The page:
David Tanoh Aduhene,
on Google Scholar
Many households in Ghana experience high poverty levels and unreliable sources of income. As a strategy to reduce poverty level in Ghana, there are various decisions by individuals within the household to either migrate internally or engage in other activities that generate income. This study examines the use of internal migration as a livelihood strategy in Ghana using descriptive statistics and logit regression with data from the 2012/2013 Ghana Living Standards Survey (GLSS 6). In relation to most previous empirical studies, this study provides results consistent with the economic reasons for migration in Ghana. The probit regression estimates and the use of descriptive statistics support the diversification framework of livelihoods–where some internal migrants in Ghana take up multiple jobs as a means of obtaining multiple incomes. According to the findings, most migrants end up in the private informal sector at their destination places. Finally, in terms of regional distribution of internal migrants, households from the three northern regions are more likely to migrate. It is recommended that development policies of the government should be evenly distributed to ensure national development, irrespective of where one finds one’s self. Education should also be promoted to ensure that migrants have some form of learning in order to obtain employment in either the semi-formal or formal sector which requires a high level of skills.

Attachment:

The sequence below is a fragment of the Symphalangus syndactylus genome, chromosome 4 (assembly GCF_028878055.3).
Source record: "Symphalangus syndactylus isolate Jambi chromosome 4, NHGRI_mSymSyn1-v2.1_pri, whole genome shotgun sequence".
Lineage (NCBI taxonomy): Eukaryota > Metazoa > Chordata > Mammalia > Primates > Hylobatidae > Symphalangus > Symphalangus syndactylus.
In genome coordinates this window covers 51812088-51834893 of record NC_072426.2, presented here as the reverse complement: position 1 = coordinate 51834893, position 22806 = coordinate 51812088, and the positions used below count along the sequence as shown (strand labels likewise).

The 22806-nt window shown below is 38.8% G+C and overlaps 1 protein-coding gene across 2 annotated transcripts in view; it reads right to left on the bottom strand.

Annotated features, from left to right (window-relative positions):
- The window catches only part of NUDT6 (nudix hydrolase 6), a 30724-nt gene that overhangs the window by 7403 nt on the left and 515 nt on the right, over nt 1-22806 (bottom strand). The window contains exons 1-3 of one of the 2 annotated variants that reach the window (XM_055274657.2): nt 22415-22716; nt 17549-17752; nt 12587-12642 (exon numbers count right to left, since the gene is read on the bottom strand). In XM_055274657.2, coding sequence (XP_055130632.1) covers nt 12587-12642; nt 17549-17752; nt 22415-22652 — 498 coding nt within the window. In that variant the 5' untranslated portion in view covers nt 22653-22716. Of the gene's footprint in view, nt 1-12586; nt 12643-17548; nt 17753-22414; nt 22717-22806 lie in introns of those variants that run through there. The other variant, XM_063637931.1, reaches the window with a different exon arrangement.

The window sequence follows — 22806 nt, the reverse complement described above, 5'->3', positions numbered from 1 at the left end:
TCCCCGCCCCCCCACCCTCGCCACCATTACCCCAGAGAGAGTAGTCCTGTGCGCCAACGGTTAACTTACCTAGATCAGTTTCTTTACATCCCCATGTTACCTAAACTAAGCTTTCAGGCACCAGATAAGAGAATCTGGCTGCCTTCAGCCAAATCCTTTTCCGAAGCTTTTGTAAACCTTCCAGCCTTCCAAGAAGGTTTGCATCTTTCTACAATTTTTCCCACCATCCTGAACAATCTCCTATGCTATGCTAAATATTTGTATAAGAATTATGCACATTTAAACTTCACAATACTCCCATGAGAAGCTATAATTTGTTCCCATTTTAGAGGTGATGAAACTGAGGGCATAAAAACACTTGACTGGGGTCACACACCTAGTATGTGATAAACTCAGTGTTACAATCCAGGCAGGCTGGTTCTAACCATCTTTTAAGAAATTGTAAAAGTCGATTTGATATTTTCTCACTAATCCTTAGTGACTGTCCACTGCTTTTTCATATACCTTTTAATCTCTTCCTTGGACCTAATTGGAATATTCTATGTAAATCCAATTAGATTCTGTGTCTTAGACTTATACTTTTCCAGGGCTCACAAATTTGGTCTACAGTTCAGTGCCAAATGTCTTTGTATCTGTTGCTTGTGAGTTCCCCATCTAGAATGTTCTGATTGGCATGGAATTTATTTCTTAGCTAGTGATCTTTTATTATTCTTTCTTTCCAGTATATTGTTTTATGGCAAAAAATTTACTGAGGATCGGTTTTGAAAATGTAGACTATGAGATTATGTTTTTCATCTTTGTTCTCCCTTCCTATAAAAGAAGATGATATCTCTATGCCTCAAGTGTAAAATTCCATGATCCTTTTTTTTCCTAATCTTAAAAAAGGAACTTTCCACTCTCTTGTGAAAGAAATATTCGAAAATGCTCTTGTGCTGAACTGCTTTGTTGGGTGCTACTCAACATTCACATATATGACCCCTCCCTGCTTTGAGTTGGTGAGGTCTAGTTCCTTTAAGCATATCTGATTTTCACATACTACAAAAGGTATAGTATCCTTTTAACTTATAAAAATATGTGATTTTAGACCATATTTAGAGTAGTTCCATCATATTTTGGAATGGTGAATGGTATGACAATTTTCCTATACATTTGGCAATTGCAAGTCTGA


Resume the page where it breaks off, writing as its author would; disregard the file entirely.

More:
Households, Experience, Poverty levels, Income, Strategy, Probit regression.